John Jeremiah Sullivan’s profile of American folk singer, composer, and MacArthur Fellow Rihannon Giddens includes a history of the influential, but little known black antebellum fiddler Frank Johnson, as well as the 1898 racial massacre in Wilmington, North Carolina.
In this excerpt from The Creative Nonfiction Podcast, host Brendan O’Meara talks to Kelly Loudenberg and Atavist editor-in-chief Seyward Darby about their work on “The Caregivers.”
Pravesh Bhardwaj read and and shared 304 short stories on the #longreads Twitter hashtag in 2020. Here are his favorites.
Editors and writers discuss the ways David Foster Wallace’s work influenced them and what it was like to work with him.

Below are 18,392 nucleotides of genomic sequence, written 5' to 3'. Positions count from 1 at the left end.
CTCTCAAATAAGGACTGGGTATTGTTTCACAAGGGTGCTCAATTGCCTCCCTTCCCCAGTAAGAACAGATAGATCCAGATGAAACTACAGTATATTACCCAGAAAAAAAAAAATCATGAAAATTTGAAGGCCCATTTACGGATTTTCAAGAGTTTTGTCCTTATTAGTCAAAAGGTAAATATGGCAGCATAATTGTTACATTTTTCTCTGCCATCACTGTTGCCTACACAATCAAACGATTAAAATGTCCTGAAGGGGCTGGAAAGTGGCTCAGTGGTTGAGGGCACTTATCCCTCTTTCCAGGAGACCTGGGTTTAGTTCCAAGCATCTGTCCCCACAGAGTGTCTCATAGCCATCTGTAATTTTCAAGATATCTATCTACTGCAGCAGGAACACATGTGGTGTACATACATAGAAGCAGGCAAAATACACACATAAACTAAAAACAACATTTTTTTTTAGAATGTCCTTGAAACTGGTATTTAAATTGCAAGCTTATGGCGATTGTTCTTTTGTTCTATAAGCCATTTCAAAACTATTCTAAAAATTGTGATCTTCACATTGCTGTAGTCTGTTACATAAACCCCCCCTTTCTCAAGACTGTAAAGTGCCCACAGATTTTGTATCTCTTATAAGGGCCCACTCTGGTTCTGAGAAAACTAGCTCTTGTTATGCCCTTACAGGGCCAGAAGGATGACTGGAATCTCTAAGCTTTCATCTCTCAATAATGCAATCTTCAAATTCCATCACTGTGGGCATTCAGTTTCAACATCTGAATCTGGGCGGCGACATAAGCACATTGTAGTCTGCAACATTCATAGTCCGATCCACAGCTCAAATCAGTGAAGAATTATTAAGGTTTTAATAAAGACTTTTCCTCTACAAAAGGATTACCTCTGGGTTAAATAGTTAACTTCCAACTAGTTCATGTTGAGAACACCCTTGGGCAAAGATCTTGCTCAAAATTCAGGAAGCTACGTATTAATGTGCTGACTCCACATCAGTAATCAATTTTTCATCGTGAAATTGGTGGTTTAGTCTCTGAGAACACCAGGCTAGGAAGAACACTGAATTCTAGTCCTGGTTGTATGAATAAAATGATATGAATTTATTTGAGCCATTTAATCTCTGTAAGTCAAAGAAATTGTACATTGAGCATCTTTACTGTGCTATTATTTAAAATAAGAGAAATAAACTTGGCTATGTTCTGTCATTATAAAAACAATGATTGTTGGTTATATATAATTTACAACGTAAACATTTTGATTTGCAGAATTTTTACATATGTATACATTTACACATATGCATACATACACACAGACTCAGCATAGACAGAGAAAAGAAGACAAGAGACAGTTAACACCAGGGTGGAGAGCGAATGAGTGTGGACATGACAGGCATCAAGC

In one simple sentence in 1914, Columbus Bragg, an African American writer, helped codify the Blues genre, though he’s largest forgotten.
Eight stories that explore the theme, “home.”
The Black press has always been where Black artists could have their work spoken about with integrity.
In the first part of his two-part essay in the redesigned Sewanee Review, John Jeremiah Sullivan examines the hazy, complicated roots of the Blues, going deep into Early Blues before, where he finds forgotten African-American journalist and performer Columbus Bragg, the first person to describe a song as a “blues song,” and another wrinkle in […]
Nine stories that explain the fraught history of the holiday, and the need for celebration.
After taking over from George Plimpton, Brigid Hughes was pushed out as the editor of The Paris Review and omitted from the magazine’s history.